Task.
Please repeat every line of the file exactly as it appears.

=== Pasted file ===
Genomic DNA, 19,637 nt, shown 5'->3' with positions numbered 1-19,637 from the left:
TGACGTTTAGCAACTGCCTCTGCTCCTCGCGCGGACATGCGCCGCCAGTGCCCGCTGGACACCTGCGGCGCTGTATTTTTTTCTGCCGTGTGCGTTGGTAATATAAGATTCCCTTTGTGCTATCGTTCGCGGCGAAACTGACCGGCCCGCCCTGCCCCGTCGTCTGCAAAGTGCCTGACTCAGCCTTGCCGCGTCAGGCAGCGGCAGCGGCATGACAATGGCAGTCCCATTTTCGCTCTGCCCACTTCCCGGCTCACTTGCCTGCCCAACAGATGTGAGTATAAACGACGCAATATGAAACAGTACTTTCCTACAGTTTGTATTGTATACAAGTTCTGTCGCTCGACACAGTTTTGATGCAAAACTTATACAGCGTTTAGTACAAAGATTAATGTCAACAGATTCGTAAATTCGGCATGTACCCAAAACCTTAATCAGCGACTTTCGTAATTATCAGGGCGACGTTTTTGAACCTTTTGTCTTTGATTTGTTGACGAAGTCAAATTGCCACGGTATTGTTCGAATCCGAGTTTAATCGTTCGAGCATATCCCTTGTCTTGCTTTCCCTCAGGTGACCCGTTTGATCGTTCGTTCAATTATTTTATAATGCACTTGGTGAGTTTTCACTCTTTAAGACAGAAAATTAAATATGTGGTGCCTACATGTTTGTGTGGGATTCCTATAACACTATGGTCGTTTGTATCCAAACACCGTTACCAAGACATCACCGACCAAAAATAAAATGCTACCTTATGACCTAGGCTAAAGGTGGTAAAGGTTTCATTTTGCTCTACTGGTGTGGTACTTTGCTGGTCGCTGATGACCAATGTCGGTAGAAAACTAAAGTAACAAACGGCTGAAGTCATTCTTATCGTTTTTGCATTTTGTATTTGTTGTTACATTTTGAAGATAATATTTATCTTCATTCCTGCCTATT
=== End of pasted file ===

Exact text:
Genomic DNA, 19,637 nt, shown 5'->3' with positions numbered 1-19,637 from the left:
TGACGTTTAGCAACTGCCTCTGCTCCTCGCGCGGACATGCGCCGCCAGTGCCCGCTGGACACCTGCGGCGCTGTATTTTTTTCTGCCGTGTGCGTTGGTAATATAAGATTCCCTTTGTGCTATCGTTCGCGGCGAAACTGACCGGCCCGCCCTGCCCCGTCGTCTGCAAAGTGCCTGACTCAGCCTTGCCGCGTCAGGCAGCGGCAGCGGCATGACAATGGCAGTCCCATTTTCGCTCTGCCCACTTCCCGGCTCACTTGCCTGCCCAACAGATGTGAGTATAAACGACGCAATATGAAACAGTACTTTCCTACAGTTTGTATTGTATACAAGTTCTGTCGCTCGACACAGTTTTGATGCAAAACTTATACAGCGTTTAGTACAAAGATTAATGTCAACAGATTCGTAAATTCGGCATGTACCCAAAACCTTAATCAGCGACTTTCGTAATTATCAGGGCGACGTTTTTGAACCTTTTGTCTTTGATTTGTTGACGAAGTCAAATTGCCACGGTATTGTTCGAATCCGAGTTTAATCGTTCGAGCATATCCCTTGTCTTGCTTTCCCTCAGGTGACCCGTTTGATCGTTCGTTCAATTATTTTATAATGCACTTGGTGAGTTTTCACTCTTTAAGACAGAAAATTAAATATGTGGTGCCTACATGTTTGTGTGGGATTCCTATAACACTATGGTCGTTTGTATCCAAACACCGTTACCAAGACATCACCGACCAAAAATAAAATGCTACCTTATGACCTAGGCTAAAGGTGGTAAAGGTTTCATTTTGCTCTACTGGTGTGGTACTTTGCTGGTCGCTGATGACCAATGTCGGTAGAAAACTAAAGTAACAAACGGCTGAAGTCATTCTTATCGTTTTTGCATTTTGTATTTGTTGTTACATTTTGAAGATAATATTTATCTTCATTCCTGCCTATT